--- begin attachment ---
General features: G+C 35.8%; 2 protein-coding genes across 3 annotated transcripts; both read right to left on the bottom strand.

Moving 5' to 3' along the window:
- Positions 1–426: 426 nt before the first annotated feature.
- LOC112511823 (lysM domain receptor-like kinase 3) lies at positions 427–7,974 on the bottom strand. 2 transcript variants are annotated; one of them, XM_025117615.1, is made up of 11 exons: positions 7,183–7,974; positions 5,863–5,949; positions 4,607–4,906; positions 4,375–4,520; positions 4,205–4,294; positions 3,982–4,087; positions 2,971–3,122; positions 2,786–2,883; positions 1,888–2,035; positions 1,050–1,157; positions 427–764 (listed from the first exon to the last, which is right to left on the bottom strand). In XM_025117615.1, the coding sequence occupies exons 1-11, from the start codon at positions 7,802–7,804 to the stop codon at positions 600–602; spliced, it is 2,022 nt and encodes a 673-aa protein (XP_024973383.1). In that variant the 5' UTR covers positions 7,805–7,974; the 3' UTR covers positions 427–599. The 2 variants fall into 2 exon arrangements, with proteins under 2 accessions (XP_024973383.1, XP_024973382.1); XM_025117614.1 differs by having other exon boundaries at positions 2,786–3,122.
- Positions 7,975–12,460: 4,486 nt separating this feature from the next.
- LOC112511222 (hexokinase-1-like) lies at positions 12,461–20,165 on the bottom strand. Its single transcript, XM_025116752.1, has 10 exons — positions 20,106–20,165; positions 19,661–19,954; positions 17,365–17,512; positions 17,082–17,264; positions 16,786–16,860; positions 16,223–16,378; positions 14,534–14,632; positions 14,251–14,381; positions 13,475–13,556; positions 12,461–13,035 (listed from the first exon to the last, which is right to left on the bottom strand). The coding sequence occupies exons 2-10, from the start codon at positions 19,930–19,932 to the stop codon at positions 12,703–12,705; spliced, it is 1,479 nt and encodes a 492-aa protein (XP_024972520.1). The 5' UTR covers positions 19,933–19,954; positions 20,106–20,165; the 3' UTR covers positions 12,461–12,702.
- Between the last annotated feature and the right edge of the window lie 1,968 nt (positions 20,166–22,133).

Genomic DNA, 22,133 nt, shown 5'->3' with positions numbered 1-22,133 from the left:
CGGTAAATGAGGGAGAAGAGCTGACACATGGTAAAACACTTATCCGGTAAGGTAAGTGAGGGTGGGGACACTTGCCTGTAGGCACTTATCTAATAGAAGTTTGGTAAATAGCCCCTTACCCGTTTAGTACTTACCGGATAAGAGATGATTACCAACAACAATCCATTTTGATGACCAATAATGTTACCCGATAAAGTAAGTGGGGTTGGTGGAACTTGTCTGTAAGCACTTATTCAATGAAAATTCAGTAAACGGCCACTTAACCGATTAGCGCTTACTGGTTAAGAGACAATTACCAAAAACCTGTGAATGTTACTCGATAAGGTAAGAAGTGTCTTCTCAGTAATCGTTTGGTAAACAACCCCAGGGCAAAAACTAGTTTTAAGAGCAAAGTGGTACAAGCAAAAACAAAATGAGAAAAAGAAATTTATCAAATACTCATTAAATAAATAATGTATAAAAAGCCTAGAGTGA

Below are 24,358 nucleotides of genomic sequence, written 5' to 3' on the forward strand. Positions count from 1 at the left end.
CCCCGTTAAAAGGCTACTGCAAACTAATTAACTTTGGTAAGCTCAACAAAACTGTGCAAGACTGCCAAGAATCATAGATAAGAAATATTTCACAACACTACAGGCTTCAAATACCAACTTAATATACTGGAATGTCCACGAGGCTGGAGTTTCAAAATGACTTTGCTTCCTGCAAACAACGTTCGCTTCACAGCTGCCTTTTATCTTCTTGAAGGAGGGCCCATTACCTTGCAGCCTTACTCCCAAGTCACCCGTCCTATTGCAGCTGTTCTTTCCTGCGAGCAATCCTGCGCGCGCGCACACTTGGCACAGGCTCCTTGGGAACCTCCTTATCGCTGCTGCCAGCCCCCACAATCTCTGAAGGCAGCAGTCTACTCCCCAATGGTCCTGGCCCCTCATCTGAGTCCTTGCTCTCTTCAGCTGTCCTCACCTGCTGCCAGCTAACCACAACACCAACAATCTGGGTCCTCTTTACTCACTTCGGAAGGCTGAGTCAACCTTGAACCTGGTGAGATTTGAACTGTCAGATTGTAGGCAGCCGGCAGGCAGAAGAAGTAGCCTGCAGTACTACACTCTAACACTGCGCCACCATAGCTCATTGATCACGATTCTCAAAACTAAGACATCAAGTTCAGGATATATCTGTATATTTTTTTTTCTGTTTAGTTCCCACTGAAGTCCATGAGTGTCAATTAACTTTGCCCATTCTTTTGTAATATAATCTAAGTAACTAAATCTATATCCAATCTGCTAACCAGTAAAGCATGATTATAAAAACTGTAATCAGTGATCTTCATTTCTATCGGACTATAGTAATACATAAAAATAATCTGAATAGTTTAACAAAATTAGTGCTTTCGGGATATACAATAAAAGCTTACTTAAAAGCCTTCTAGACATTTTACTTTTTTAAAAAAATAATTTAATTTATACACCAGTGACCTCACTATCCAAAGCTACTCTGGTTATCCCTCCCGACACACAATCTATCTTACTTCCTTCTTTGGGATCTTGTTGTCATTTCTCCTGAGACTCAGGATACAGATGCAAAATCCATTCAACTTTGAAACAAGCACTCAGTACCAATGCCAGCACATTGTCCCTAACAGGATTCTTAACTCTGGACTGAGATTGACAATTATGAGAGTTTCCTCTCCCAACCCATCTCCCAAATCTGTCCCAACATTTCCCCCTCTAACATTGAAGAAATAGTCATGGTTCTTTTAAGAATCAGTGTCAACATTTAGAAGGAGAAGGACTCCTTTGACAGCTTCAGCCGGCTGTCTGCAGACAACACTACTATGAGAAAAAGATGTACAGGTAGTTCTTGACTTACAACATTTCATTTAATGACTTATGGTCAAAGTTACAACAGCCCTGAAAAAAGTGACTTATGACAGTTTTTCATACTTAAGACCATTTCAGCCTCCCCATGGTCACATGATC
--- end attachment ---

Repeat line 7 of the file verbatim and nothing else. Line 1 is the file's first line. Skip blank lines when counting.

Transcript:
- Between the last annotated feature and the right edge of the window lie 1,968 nt (positions 20,166–22,133).